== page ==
The strong alliance which we had now made, induced us to lose no time in establishing our settlement in so advantageous a situation. For the scite of our town we chose a plain, half a league from the fortress where we now were and tracing out the foundations of the church, square, arsenal, and fort, we raised all the buildings to the first story, and also the walls and parapets of the fort, with loop holes and barbacans. Cortes was the first to carry earth, or stones, or dig in the foundations; and his example was followed by all the officers and soldiers, some digging, and others making the walls of clay, bringing water, and at the kilns making bricks and tiles; others seeking provisions or timber, and the smiths preparing the iron work. In this manner we continued, until, with the assistance of the natives, we had nearly completed the church, houses, and fortresses.

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At this time, it appears, the great Montezuma received intelligence of the manner in which his officers had been treated, and of the rebellion of the provinces. He was much enraged with Cortes, and had ordered two armies to march, one to punish his refractory subjects, the other against us, but when they were ready to let out, the arrival of the two officers whom Cortes had, released, and the account of the manner in which they had been treated while in our power, assuaged his anger, and induced him to send us a peaceable message. For this purpose he selected two of his nephews, whom he sent to us under the care of four old noblemen of the first rank about his court, with a present of gold, and mantles, worth two thousand crowns, and also to return his thanks to Cortes, for the civility shewn to his officers; but adding a complaint of his having instigated these people to throw off their allegiance, for which he would at a future opportunity punish them, though he refrained from doing so at the present, on account of our being amongst them; because he was convinced that we were those of whom the ancient prophecies had spoken, and that we were of the fame ancestors with himself. Cortes informed the ambassadors, that he and all of us were the most humble servants of the great Montezuma, for whom we had taken care of those officers, three of whom were now on board of our ships, and these he ordered to be immediately brought and delivered to their friends.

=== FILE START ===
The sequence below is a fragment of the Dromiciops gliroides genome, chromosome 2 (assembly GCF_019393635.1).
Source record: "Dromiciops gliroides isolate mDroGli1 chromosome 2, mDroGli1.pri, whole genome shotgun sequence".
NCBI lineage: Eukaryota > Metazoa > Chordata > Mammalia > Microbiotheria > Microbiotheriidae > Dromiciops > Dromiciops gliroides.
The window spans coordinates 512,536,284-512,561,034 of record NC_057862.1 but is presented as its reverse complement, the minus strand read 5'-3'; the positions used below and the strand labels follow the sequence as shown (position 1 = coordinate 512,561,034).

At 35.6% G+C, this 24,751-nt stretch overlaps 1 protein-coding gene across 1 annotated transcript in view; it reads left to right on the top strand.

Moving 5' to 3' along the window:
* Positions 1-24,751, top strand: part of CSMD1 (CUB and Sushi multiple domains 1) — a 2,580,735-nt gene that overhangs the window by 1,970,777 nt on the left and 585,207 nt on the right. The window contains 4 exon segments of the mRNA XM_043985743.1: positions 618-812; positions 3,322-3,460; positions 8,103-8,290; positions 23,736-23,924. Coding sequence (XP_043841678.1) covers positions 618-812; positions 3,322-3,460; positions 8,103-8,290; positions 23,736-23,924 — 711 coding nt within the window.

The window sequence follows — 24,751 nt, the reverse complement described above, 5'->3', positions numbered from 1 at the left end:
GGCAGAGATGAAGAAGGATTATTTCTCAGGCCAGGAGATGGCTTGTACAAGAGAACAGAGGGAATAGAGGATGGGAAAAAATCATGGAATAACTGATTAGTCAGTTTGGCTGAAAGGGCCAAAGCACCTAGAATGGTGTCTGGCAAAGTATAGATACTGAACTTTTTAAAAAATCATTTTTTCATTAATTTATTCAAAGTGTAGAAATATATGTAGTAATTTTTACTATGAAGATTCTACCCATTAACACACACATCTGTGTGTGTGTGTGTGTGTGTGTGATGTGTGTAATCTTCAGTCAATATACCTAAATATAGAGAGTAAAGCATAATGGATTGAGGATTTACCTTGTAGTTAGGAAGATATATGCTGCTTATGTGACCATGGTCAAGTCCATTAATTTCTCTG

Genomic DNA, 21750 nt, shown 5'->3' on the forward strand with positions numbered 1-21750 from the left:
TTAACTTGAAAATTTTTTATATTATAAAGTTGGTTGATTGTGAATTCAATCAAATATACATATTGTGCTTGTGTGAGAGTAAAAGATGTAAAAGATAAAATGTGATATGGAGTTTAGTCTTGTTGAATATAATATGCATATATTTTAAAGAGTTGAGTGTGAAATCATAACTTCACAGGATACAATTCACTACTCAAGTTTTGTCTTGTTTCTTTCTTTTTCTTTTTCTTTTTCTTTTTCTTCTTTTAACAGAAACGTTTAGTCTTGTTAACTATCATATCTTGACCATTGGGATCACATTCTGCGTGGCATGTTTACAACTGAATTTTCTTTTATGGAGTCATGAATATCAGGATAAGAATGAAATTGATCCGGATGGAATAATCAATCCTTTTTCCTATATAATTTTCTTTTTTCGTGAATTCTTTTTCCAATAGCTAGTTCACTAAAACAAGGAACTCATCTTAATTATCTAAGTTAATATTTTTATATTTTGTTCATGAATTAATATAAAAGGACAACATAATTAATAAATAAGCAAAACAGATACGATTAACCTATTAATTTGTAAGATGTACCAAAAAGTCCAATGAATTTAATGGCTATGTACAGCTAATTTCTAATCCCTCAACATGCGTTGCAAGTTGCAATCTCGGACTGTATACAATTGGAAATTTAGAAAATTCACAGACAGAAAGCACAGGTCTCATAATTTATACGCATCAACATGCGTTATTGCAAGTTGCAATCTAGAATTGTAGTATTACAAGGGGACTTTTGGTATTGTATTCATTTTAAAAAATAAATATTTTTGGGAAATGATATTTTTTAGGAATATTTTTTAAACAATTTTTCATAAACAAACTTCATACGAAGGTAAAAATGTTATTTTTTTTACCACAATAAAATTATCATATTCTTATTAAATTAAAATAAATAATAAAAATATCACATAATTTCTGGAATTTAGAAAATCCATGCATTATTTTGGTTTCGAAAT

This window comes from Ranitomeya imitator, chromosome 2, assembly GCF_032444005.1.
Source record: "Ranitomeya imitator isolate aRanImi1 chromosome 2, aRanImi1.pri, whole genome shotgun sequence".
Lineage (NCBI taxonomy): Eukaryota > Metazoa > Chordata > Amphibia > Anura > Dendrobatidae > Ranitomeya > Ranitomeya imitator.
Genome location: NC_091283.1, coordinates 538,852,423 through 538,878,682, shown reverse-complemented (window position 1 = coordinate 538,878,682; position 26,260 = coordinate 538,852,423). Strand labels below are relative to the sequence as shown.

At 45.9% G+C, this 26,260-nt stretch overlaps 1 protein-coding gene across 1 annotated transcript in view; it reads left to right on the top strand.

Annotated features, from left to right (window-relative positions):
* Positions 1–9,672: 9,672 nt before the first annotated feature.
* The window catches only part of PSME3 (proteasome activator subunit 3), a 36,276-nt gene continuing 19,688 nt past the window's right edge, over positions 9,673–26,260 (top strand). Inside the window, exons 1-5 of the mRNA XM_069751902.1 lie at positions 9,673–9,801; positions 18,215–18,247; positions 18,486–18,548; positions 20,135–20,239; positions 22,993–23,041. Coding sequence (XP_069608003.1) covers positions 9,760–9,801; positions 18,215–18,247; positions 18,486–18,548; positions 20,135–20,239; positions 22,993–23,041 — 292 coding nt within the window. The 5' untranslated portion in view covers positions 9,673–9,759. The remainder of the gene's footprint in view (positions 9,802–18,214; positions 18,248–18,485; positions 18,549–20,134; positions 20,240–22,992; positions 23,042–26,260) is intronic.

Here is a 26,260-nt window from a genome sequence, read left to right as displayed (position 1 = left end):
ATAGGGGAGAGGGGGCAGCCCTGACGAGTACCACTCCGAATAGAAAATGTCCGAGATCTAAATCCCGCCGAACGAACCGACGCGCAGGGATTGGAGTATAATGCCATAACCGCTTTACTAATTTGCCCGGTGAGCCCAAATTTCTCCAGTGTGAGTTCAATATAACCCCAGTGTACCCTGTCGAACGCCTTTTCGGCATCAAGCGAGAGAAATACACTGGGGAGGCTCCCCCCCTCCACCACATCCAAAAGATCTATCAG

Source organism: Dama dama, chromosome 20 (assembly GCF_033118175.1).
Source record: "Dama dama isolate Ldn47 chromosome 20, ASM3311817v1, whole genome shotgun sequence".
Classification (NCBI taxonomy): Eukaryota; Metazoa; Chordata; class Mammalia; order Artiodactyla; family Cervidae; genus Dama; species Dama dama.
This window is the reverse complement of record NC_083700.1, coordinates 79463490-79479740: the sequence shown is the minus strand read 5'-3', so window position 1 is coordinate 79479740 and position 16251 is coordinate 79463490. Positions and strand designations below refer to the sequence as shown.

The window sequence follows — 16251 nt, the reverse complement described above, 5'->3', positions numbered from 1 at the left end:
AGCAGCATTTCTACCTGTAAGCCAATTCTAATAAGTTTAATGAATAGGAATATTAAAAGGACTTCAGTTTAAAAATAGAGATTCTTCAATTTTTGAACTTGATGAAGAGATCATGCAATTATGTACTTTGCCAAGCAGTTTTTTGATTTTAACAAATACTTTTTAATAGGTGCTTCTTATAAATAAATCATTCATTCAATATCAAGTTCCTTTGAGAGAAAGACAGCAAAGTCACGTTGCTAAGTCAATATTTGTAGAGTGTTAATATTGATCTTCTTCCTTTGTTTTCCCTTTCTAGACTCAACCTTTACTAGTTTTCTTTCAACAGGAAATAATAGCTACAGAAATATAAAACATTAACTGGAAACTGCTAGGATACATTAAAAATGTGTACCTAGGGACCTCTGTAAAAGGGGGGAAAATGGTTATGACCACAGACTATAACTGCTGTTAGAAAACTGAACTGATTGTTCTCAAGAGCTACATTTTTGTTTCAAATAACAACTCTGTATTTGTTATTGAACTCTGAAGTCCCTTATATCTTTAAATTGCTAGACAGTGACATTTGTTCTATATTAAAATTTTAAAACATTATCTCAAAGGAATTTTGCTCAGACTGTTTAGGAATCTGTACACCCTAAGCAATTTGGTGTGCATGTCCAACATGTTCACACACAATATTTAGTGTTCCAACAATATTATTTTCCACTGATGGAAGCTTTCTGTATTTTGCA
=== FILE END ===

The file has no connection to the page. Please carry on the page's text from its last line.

Cortes then complained of Montezuma, and the uncivil flight of his officer the governor, laying, that was the reason of his now coming to this country, where he had received much kindness; hoping what had passed would be pardoned, and that as to tribute, it was not possible to serve two masters, and the people of these provinces were now the vassals of our lord the emperor; but that he expected soon to wait on the great Montezuma, and then every thing should be done to his satisfaction by us. He presented the young princes with glass diamonds and beads, and treated them with much honor, ordering the cavalry out to exercise in their presence, a sight which afforded them great sa-

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tisfaction; after which they returned to Mexico, very well contented with their visit.

Cortes at this time lost his horse, whose place he supplied by that called El Harriero: he was a dark chesnut and one of the best that were brought to New Spain. The embassy sent by Montezuma had the greatest effect on the people of those countries, for said they how formidable must those Teules be, whom even the great Montezuma fears!!